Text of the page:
J UL 15 1970
University of Florida JUL 15190
Center for Latin American Studies
GAINESVILLE, FLORIDA 32601 VOLUME 5, NO. I/ MAY 30, 1970
20th Latin American Conference
Educators Study U.S. Influence in Latin Universities
The 20th annual Latin American of their topic. Brief highlights of the Alberto SAnchez, former Rector, UniConference, sponsored by the Center papers and the discussions they pro- versidad Nacional Mayor de San Marfor Latin American Studies, Universi- yoked are presented in this issue of cos, Lima, Perl.
ty of Florida, was held at the univer- the Latinamericanist. The other members of the Core
sity February 25 to 28, 1970. The The participants presenting papers Group were: Dr. Orlando Albornoz,
topic of the conference was "The were: Dr. Reuben Frodin, Ford Instituto Societas, Caracas, VenezueUnited States Presence in Latin Amer- Foundation, New York; Dr. Ra6il la; Professor Juan Manuel Maiguaica:-Universities in Transition." Dr. Urzia, Universidad Cat61ica de Chile, schca, Adlai Stevenson Institute, ChiRichard R. Renner, Associate Pro- Santiago, Chile; Dr. Augusto Franc Guilardo Martins Alves,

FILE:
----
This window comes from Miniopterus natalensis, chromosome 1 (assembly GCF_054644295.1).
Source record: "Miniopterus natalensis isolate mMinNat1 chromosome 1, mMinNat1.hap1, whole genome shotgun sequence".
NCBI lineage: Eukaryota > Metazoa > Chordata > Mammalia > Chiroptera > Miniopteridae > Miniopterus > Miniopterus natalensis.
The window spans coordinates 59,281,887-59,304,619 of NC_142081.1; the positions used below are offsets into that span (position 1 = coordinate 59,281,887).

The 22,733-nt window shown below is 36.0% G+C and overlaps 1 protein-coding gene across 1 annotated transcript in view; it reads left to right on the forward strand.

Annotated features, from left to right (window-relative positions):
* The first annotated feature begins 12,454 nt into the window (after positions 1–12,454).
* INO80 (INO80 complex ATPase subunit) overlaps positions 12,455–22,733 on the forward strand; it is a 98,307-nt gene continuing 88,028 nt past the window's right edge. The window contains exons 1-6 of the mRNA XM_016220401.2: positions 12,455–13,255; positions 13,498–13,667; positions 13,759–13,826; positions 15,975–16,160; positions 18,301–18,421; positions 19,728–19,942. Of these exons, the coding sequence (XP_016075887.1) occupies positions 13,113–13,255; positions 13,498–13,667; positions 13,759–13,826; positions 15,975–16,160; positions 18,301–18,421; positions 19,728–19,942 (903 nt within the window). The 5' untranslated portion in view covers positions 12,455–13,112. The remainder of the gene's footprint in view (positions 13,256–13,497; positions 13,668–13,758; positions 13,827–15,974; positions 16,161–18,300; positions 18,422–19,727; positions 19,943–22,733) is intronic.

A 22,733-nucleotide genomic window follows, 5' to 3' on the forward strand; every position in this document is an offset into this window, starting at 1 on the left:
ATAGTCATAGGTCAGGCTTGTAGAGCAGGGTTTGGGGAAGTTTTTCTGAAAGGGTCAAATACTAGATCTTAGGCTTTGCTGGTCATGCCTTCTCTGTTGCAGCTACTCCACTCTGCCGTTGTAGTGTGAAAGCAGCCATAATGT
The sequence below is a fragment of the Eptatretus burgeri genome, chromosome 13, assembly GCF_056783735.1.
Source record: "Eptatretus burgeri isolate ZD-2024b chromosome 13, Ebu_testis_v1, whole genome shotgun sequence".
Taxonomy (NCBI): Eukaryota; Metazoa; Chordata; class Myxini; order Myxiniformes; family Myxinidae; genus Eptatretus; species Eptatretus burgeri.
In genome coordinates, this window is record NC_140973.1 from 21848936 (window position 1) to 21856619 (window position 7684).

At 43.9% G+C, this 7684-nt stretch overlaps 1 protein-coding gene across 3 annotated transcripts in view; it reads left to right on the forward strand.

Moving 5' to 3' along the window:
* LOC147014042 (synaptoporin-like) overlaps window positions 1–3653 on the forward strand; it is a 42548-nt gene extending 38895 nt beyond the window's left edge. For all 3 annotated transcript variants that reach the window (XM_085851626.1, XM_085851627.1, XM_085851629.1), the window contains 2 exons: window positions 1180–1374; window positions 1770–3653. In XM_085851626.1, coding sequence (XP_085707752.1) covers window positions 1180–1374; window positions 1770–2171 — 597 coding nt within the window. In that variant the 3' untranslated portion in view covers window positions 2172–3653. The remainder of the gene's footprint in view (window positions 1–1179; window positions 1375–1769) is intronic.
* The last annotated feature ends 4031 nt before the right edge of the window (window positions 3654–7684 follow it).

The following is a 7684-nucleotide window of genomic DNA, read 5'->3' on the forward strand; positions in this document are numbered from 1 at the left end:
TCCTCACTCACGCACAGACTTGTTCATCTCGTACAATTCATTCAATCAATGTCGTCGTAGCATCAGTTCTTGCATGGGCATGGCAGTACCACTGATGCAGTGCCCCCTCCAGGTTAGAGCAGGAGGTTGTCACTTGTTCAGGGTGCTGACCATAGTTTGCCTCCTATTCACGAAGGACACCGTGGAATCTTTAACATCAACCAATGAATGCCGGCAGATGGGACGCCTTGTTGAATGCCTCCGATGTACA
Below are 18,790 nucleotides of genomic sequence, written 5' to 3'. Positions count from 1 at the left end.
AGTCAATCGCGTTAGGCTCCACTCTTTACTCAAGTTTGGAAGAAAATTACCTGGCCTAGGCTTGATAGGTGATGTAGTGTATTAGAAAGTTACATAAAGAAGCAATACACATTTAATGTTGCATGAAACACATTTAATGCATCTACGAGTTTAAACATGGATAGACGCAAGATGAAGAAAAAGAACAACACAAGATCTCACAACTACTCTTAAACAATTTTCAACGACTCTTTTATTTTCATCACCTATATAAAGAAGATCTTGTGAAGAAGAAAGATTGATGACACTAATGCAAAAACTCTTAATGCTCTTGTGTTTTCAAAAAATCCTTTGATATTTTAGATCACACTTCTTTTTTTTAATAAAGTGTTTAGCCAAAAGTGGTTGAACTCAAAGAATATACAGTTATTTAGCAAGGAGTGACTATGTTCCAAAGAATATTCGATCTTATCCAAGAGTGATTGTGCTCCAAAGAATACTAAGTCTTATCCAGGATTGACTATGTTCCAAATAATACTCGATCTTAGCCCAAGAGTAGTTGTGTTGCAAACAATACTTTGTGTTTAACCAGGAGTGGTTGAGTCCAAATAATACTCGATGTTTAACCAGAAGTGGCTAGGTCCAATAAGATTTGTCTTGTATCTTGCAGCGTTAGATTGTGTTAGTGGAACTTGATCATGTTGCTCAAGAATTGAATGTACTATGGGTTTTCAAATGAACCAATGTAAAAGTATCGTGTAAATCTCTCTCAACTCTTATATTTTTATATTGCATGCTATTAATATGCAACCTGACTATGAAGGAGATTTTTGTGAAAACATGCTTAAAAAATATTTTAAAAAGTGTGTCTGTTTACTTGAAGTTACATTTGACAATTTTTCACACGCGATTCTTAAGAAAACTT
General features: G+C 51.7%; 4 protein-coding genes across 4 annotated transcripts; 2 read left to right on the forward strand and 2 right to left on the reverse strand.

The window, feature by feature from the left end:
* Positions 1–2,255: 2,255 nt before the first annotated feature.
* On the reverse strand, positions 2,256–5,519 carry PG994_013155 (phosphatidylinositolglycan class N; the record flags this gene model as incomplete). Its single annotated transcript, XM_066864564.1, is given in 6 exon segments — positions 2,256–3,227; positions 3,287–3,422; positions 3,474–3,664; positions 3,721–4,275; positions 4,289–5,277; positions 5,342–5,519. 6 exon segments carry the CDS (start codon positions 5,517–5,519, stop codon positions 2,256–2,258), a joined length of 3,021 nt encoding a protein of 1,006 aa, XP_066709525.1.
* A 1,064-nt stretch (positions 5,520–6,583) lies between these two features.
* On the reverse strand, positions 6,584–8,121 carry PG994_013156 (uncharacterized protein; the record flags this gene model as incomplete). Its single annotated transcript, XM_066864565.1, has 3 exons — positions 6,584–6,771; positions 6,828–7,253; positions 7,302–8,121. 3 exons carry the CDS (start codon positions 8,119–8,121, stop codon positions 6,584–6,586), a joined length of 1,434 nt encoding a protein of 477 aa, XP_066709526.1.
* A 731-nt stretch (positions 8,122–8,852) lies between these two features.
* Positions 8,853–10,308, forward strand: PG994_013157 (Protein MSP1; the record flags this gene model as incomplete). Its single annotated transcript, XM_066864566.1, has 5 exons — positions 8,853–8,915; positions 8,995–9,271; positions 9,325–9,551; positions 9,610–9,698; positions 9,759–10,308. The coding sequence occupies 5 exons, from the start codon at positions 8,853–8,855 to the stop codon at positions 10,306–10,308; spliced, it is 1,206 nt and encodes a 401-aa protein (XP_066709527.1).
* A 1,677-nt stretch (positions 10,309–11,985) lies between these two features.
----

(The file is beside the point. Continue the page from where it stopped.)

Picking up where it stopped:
fessor of Education, University of A., Instituto Colombiano para el F ral University of ParaiFlorida, was the program chairman. mento de la Educaci6n Su ~6l ba, Joo ~ Brazil; Dr. Henrique
The format of the conference did BogotA, Colombia; Dr. Frank 'To- Tono, Vic 'R tor, Universidad del
not provide for formal presentation of er, Director, Center for the of Valle, Cali, Col bia; Sir Philip Sherpapers as such. Seven participants Higher Education in Latin ca, lock, Associatio of Caribbean Unisubmitted papers in advance for the University of Houston; Dr. ,ert verersitie .and -- Research Institutes, rest of the sixteen-member Core Arnove, Ford Foundation represerFa- Mona, Kingst~i Jamaica; Dr. Luis
Group to study. Then, after a sum- tive, BogotA, Colombia; Pre Garibay, Recsot, Universidad Aut6mation, those submitting the papers Rudolf P. Atcon, Senior Specaist,- m de.Gudalajara, Mexico; and led the group in a general discussion Pan American Union; and, Dr. uis P~jp so~ e t Filho Mariano da Ro4Uni versidade de Santa Maria,
Santa Maria, Brazil. Dr. George Waggoner, Dean, University of Kansas
and Dr. GermAn O. E. Tjarks, Visit.-ing Professor of History, University of Florida summarized by giving their
personal impressions of the proceedDeputy Assistant Secretary of State
for Inter-American Affairs, John Hugh
Crimmins addressed the conference
- ebrary 27, 1970 on the subject of
"The Nixon Administration's Latin
American Policy." Professor Luis Alberto SAnchez gave a luncheon address the same day entitled "Views
V on Latin American Higher Education."